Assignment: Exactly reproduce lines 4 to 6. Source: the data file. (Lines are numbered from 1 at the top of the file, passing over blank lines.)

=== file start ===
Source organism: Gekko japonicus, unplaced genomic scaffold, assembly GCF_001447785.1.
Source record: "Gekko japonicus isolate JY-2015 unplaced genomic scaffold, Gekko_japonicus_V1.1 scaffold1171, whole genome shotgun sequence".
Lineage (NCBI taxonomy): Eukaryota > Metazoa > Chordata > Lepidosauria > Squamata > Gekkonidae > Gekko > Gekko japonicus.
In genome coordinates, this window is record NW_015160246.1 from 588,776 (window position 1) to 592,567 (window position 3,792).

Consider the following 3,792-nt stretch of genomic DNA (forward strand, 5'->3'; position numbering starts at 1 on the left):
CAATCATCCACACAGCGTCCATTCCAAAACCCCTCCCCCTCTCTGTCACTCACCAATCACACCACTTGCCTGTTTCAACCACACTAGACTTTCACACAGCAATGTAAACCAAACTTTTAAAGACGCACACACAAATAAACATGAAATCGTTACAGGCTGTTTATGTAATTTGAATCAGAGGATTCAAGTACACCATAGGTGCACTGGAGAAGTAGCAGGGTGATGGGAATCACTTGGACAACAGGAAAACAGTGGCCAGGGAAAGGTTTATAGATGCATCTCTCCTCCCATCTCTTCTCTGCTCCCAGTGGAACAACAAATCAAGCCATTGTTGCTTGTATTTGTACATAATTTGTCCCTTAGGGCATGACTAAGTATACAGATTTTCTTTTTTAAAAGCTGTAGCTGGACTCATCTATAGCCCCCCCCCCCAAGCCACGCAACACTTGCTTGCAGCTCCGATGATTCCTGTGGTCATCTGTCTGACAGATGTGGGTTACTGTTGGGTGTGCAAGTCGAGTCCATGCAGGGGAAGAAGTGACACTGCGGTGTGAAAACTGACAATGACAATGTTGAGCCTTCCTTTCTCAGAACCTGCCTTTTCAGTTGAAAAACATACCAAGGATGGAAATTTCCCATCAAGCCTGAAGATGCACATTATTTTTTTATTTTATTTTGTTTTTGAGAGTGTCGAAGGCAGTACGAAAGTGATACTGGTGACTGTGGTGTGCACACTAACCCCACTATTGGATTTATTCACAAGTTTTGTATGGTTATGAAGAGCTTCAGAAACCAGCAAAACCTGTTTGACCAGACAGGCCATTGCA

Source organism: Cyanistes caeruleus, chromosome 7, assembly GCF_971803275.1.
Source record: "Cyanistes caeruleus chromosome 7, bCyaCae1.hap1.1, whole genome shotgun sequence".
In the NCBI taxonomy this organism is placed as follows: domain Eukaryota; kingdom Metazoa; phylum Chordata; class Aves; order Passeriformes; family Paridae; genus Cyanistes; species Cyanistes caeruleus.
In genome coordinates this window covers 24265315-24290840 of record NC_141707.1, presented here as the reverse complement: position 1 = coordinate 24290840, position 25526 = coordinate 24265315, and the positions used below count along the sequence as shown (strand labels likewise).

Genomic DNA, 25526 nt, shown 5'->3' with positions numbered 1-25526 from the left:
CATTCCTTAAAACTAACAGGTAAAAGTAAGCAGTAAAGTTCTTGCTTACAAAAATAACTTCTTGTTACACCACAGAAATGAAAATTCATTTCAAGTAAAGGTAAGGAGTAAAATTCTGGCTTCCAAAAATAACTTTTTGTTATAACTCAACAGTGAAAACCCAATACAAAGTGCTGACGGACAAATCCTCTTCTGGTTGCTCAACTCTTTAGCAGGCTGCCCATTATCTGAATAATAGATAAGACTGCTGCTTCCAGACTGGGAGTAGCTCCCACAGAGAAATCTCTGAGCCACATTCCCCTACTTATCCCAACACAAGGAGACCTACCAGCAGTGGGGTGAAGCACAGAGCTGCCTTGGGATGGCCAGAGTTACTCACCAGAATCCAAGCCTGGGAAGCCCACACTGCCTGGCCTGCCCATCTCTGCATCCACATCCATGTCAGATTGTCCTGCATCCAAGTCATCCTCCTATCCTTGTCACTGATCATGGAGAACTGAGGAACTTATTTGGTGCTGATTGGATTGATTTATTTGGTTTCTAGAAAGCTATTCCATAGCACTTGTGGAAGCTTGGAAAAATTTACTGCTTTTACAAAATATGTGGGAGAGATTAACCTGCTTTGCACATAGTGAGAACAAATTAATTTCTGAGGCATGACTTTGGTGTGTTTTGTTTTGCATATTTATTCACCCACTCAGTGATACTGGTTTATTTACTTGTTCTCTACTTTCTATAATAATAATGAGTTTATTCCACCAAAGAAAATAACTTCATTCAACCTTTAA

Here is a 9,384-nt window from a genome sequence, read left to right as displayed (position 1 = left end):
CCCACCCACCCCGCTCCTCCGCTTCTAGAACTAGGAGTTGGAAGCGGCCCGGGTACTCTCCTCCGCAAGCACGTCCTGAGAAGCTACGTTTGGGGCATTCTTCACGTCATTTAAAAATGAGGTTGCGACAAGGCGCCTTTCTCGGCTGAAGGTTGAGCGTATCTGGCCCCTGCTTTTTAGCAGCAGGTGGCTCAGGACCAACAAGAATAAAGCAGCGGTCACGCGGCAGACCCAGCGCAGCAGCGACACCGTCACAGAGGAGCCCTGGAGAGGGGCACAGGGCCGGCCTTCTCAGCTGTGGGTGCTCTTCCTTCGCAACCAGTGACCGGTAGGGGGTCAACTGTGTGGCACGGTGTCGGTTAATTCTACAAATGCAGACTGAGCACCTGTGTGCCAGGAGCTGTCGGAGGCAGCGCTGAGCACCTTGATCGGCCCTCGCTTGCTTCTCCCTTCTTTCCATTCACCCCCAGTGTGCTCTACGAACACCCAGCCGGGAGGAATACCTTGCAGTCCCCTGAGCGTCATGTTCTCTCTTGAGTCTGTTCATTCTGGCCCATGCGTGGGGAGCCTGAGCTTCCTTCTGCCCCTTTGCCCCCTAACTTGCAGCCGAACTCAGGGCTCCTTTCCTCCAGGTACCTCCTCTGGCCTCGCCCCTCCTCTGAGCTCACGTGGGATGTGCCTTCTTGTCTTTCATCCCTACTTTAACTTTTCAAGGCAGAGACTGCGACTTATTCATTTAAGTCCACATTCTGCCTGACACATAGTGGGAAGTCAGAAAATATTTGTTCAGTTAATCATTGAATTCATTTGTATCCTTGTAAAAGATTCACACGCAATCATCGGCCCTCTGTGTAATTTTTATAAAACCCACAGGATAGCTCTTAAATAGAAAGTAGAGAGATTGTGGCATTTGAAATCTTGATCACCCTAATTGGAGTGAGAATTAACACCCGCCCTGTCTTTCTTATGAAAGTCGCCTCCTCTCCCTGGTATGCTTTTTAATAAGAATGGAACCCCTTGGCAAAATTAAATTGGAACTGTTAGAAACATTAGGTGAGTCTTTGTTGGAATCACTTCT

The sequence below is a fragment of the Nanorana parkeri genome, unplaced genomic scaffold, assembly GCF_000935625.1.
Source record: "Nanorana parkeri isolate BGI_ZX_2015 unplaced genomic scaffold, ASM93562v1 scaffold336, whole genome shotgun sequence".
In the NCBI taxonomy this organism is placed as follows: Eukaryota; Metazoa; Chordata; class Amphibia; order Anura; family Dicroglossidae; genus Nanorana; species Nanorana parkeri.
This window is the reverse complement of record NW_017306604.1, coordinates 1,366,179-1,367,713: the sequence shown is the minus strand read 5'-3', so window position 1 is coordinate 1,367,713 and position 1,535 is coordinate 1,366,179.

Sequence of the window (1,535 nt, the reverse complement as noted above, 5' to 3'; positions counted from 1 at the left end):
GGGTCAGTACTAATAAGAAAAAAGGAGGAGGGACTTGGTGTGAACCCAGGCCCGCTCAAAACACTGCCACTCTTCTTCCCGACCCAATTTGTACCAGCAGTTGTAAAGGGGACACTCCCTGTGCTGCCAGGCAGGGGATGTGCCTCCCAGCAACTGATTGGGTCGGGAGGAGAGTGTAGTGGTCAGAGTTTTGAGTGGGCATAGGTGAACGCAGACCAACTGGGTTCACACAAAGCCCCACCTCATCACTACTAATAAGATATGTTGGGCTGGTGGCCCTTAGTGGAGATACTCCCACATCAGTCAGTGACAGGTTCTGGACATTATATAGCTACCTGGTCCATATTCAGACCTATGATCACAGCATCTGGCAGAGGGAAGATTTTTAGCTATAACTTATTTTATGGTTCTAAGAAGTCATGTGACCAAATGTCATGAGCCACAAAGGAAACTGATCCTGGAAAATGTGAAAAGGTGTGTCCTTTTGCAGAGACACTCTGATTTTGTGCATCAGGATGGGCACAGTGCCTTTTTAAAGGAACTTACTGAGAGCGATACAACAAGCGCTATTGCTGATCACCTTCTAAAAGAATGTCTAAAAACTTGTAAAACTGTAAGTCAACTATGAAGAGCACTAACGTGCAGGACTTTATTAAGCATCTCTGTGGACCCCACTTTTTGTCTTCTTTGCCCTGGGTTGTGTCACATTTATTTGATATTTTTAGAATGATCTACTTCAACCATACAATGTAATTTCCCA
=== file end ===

In genome coordinates, this window is record NW_015160246.1 from 588,776 (window position 1) to 592,567 (window position 3,792).

Consider the following 3,792-nt stretch of genomic DNA (forward strand, 5'->3'; position numbering starts at 1 on the left):
CAATCATCCACACAGCGTCCATTCCAAAACCCCTCCCCCTCTCTGTCACTCACCAATCACACCACTTGCCTGTTTCAACCACACTAGACTTTCACACAGCAATGTAAACCAAACTTTTAAAGACGCACACACAAATAAACATGAAATCGTTACAGGCTGTTTATGTAATTTGAATCAGAGGATTCAAGTACACCATAGGTGCACTGGAGAAGTAGCAGGGTGATGGGAATCACTTGGACAACAGGAAAACAGTGGCCAGGGAAAGGTTTATAGATGCATCTCTCCTCCCATCTCTTCTCTGCTCCCAGTGGAACAACAAATCAAGCCATTGTTGCTTGTATTTGTACATAATTTGTCCCTTAGGGCATGACTAAGTATACAGATTTTCTTTTTTAAAAGCTGTAGCTGGACTCATCTATAGCCCCCCCCCCCAAGCCACGCAACACTTGCTTGCAGCTCCGATGATTCCTGTGGTCATCTGTCTGACAGATGTGGGTTACTGTTGGGTGTGCAAGTCGAGTCCATGCAGGGGAAGAAGTGACACTGCGGTGTGAAAACTGACAATGACAATGTTGAGCCTTCCTTTCTCAGAACCTGCCTTTTCAGTTGAAAAACATACCAAGGATGGAAATTTCCCATCAAGCCTGAAGATGCACATTATTTTTTTATTTTATTTTGTTTTTGAGAGTGTCGAAGGCAGTACGAAAGTGATACTGGTGACTGTGGTGTGCACACTAACCCCACTATTGGATTTATTCACAAGTTTTGTATGGTTATGAAGAGCTTCAGAAACCAGCAAAACCTGTTTGACCAGACAGGCCATTGCA